WASHINGTON – Pointing out that gas prices are up nearly 80 cents over the last year because of Middle East instability and growing demand for oil from China, Growth Energy Chairman Jeff Broin told the Senate Agriculture Committee today that American ethanol can reduce fuel prices for consumers both today and over the long term.
In his testimony, Broin, CEO of POET, the world’s largest producer of renewable fuel, explained that ethanol is already reducing prices at the pump and can cut fuel prices even more if alternative fuels had greater access to the market.
“What ethanol is doing today to lower gas prices is nothing compared to what it will do in the future if given the chance,” Broin said. “The most important thing we can do is to follow through on the promise of the Renewable Fuel Standard. Although that law calls for 36 billion gallons of renewable fuels, the industry is being prevented from reaching that goal by a 30-year-old administrative rule limiting ethanol blending to 10 percent of the fuel supply. The ethanol industry has a roadmap for how we can help reach this goal to help consumers pay less at the pump, improve our energy security and improve our environment.”
Broin noted that the “blend wall,” the artificial limit on the amount of ethanol that can be used in our fuel supply, has many consequences for America. First, because ethanol is limited to 10 percent, we are exporting lower-priced ethanol while importing more expensive foreign oil. Second, with the blend wall intact, the ethanol industry cannot provide any more relief to consumers suffering from climbing gasoline prices.
Studies show that at current levels, ethanol reduces the price that consumers pay at the pump. A 2010 study conducted by the Windmill Group analyzed publicly available data to conclude that ethanol use saves consumers 30 cents per gallon – a total of $41 billion for consumers in 2009, or $180 for every individual motorist. By eliminating the blend wall, the full benefits from ethanol can be realized.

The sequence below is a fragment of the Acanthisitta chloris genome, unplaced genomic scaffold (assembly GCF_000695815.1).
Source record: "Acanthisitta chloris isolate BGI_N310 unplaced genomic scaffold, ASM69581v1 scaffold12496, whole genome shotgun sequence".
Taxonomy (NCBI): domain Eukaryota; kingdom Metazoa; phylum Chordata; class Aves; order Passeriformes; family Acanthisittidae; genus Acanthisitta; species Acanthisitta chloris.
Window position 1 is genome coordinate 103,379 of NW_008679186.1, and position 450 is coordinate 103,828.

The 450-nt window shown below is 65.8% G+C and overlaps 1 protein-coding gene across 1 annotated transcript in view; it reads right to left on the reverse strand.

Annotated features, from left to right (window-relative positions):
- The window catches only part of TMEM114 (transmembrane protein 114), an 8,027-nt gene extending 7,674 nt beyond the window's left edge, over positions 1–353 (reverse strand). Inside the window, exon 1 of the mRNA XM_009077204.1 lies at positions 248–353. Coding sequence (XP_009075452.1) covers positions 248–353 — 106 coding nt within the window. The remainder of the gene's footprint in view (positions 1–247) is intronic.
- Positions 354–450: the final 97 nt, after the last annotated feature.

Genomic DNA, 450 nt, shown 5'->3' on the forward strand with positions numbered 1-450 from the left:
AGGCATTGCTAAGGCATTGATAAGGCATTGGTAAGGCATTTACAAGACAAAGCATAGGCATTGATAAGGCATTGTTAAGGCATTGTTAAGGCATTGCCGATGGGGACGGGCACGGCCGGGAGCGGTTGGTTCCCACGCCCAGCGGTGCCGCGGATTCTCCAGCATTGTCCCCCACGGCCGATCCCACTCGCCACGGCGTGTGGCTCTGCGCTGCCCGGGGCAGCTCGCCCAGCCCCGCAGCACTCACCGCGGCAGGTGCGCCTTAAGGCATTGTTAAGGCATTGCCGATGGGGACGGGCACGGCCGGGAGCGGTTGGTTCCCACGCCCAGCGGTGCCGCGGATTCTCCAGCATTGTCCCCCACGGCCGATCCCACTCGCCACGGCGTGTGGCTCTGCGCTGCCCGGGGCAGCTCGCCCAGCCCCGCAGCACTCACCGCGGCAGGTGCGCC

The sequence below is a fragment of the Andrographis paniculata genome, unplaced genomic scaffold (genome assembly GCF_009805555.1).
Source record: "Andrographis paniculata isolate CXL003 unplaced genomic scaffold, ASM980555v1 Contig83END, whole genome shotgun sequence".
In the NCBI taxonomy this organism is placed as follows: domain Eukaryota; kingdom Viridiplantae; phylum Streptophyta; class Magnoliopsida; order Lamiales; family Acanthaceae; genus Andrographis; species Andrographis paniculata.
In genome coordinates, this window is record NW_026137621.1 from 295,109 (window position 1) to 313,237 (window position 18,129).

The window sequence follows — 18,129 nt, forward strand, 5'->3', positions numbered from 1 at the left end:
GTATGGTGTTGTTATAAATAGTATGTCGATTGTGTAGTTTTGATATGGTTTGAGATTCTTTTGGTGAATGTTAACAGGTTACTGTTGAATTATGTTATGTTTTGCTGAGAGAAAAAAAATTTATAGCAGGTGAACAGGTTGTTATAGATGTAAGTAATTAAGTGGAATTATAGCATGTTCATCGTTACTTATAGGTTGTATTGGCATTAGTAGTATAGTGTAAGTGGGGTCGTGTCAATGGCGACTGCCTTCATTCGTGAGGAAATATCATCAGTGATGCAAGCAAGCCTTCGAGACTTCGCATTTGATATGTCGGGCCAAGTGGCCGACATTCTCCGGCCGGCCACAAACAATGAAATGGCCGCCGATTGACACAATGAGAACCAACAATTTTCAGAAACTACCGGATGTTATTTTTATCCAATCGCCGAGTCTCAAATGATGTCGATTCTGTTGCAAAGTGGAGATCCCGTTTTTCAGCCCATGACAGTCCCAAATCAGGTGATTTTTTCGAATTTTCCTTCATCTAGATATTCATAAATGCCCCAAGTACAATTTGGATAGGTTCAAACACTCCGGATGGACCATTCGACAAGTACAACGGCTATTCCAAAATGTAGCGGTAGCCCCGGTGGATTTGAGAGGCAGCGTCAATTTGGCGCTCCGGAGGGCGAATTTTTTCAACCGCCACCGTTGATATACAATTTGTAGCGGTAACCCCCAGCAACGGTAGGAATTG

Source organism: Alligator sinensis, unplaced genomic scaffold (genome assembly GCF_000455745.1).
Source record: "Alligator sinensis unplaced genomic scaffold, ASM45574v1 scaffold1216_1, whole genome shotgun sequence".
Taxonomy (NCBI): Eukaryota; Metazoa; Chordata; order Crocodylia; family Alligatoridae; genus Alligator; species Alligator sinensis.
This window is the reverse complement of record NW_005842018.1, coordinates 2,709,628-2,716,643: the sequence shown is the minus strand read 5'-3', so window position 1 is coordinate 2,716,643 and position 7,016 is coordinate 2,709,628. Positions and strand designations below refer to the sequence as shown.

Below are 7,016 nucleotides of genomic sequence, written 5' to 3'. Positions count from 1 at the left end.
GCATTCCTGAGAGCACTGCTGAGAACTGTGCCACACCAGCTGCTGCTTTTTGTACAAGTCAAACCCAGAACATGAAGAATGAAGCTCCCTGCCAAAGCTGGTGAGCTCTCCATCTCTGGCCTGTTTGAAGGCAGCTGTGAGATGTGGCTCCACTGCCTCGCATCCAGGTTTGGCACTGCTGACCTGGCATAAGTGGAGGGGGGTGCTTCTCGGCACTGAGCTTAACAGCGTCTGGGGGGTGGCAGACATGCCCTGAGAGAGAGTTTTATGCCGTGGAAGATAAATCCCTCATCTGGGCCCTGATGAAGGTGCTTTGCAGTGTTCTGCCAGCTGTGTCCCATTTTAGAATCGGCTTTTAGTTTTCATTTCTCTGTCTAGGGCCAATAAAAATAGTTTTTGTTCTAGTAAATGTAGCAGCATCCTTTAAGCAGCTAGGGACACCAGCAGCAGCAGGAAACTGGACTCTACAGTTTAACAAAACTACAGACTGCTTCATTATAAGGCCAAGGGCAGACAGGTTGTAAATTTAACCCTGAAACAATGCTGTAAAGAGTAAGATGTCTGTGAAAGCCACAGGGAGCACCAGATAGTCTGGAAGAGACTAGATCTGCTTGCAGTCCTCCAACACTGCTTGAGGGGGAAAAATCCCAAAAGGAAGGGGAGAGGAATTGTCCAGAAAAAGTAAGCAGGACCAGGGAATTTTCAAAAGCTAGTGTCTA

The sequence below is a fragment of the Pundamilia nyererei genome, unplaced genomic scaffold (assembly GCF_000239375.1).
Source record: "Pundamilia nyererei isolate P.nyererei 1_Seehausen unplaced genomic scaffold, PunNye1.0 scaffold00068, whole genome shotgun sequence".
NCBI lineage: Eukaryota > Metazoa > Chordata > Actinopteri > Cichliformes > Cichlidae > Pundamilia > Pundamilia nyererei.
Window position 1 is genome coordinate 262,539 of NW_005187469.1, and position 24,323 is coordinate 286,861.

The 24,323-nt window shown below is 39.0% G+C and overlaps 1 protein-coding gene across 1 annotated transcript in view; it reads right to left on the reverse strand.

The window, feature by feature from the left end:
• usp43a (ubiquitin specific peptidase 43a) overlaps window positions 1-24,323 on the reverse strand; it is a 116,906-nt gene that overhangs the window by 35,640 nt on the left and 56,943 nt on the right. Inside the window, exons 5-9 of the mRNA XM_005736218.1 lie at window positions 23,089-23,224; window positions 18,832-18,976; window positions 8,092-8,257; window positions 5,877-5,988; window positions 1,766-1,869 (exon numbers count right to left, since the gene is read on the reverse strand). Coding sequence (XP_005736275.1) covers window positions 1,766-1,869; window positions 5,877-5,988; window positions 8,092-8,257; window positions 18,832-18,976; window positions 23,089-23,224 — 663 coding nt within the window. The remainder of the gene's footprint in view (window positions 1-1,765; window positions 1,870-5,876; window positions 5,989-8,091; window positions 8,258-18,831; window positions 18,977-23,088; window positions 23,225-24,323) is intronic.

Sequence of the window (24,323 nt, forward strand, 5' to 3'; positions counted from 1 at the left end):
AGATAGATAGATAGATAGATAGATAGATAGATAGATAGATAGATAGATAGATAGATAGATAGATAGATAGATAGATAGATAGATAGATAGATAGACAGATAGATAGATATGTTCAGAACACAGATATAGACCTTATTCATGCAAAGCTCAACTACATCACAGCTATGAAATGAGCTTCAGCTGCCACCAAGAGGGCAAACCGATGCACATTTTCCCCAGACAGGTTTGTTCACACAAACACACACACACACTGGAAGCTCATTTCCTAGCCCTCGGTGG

Growth Energy’s position is that ethanol is of enormous benefit to the American economy:
• If you were to remove all gasoline derived from foreign petroleum, and measure only the gasoline and ethanol produced from domestic sources, ethanol currently supplies 34 percent of America’s fuel supply.
• American-made ethanol displaced 445 million barrels of imported oil in 2010.
• In 2010, ethanol contributed $92 billion to the country’s Gross Domestic Product in the form of direct and secondary economic impact. The industry supports more than 678,000 jobs.
• In just 10 years, production of ethanol in the United States has grown by more than 715 percent. The industry is rapidly advancing in part due to innovation, and in part due to demand, because ethanol is the cheapest motor fuel on the planet.
America’s ethanol industry has been an undeniable success reducing our nation’s reliance on foreign oil and lowering fuel prices. The way to continue this success is to allow market access. Increasing the number of flex fuel pumps at gas stations and flex fuel vehicles on the road will give consumers an opportunity to choose their fuel – instead of having that choice made for them.
Broin testified that the surest way to lower the price of gasoline is to allow another product the opportunity to compete with it. Over time, Growth Energy and other groups are willing to exchange the current tax credit for funds that build the infrastructure necessary for consumers to have fuel choice.
“It is entirely within our power to create a level playing field where ethanol can offer consumer choice and true competition for the majority of the American fuel tank. When consumers have choices, their pocketbooks are the true winners,” Broin said.